“So do you ever argue?” You’re kidding! Some might think that we are a community of “good boys” so no arguments arise. Far from it! And in this regards, playing a game of “Risiko” or “Monopoly” surely doesn’t help! Like in any friendship, many times we argue about trivial matters. Nonetheless, we try to find the opportune moment to meet up: one apologizes, one hugs and we keep moving forward.


“You said that you don’t have Facebook, that was already news! So how do you manage to keep a good friendship without a phone? Without Whatsapp?” Ironically, non having all this fosters friendship, real friendships. Walking together to the parish, or when we meet in the corridors, we greet each other. There is no risk that you meet someone so immersed in the virtual world, perhaps scrolling new Instagram photos, that he doesn’t look at you. During meals no one puts his phone on the table vibrating every couple of seconds because of new notifications of some WhatsApp conversation… as I often have seen happen in restaurants and was guilty of doing myself! During meals we look at each other and speak, we discuss and we laugh. Discourse doesn’t revolve about some complicated theological and philosophical issue, rather, we speak about how our families are doing, share past experiences and thoughts about our activities.

At the beginning of the year, each community member (formators included) communicates his life story in front of everyone. We narrate memories from our childhood, the difficulties and joys lived in maturity, and recount study and work related experiences prior to the novitiate. This listening exercise establishes a strong tie among us: knowing each person’s strong and weak points, and knowing that the other knows yours, fosters intimacy, trust and compassion. We also share our feelings and thoughts during prayer. During daily morning mass, during the prayers of the faithful, anyone can share what would have struck him during the early morning meditation, or pray for some intention. I find this very beautiful as during the prayer-sharing one can get to understand how others are feeling, and the personal situation they might be living. This becomes an opportunity to find that person later on and show closeness. We also pray for friends at home that have their birthday, for deceased relatives or persons we get to know that might be passing some hard time.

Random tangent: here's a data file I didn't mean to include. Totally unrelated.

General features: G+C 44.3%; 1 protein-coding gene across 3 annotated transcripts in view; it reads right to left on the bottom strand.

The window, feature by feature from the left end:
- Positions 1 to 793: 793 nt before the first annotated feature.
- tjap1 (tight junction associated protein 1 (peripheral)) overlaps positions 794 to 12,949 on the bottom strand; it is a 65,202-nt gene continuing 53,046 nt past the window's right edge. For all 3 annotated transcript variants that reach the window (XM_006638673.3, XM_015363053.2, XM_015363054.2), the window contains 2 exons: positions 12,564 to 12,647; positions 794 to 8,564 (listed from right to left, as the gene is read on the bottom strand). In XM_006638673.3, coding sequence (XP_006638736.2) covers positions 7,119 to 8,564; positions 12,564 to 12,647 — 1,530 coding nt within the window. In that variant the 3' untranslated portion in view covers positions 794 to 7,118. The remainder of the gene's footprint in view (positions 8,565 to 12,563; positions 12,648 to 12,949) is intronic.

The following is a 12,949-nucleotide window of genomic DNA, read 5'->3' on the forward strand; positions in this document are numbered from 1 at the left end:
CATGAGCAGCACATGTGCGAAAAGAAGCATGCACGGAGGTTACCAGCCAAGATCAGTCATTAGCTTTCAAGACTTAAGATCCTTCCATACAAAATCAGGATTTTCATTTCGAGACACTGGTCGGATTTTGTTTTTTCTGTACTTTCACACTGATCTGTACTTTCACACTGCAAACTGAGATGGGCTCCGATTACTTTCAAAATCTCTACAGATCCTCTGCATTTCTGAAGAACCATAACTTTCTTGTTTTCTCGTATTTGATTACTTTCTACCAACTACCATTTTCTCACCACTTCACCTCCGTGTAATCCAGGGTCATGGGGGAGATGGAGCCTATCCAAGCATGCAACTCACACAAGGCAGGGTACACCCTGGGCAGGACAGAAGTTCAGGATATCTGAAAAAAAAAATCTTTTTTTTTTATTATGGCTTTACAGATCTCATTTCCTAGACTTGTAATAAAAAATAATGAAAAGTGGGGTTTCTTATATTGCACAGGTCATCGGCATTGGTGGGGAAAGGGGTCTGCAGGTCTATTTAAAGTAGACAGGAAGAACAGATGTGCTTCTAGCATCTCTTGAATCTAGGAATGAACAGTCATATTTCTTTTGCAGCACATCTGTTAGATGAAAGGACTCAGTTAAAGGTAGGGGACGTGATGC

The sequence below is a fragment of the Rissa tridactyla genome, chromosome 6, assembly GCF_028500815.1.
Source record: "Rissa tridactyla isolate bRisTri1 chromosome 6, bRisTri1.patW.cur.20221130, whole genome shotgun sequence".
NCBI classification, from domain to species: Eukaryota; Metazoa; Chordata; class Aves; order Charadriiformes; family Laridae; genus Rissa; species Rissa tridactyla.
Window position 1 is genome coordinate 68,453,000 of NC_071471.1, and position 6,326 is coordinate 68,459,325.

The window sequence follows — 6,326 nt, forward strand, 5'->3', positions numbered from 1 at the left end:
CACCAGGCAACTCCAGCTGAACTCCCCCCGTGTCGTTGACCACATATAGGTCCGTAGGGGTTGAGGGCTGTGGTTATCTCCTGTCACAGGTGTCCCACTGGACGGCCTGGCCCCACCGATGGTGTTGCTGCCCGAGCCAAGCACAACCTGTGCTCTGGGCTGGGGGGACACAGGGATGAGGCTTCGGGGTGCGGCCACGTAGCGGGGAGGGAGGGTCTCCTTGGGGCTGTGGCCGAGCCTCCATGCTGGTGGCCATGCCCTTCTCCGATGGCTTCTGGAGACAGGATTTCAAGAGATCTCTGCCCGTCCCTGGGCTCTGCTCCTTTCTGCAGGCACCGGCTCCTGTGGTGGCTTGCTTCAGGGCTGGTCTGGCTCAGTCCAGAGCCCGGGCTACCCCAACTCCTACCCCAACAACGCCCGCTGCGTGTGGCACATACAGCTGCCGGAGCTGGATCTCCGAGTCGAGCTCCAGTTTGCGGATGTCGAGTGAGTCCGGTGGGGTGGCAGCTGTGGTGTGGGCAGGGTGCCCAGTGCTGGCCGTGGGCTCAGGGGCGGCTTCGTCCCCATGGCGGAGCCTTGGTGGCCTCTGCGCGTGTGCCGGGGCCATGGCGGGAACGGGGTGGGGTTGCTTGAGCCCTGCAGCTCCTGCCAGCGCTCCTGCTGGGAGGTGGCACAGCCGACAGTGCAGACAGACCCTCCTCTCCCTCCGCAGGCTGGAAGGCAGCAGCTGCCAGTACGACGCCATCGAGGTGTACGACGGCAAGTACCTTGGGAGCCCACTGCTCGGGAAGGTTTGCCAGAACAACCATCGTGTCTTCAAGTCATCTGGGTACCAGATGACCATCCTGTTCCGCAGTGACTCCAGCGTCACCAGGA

However sharing goes beyond words, it is random acts of kindness. The other day I heard that a co-novice didn’t have a scarf, and knowing that I had one extra, I gave him mine. It so happens that sometimes I find things, little gifts when I open my door in the morning.

It is true that we are called “Companions of Jesus”, and it often happens that as Jesuits we are called to accompany others, however, we are also companions one of another. We are friends, and friendship isn’t born out of chance but it is a daily and constant commitment. Even if we are not friends on Facebook, once in a while, with the camera in hand, I tell some companion “Hey friend, let’s take a Selfie!”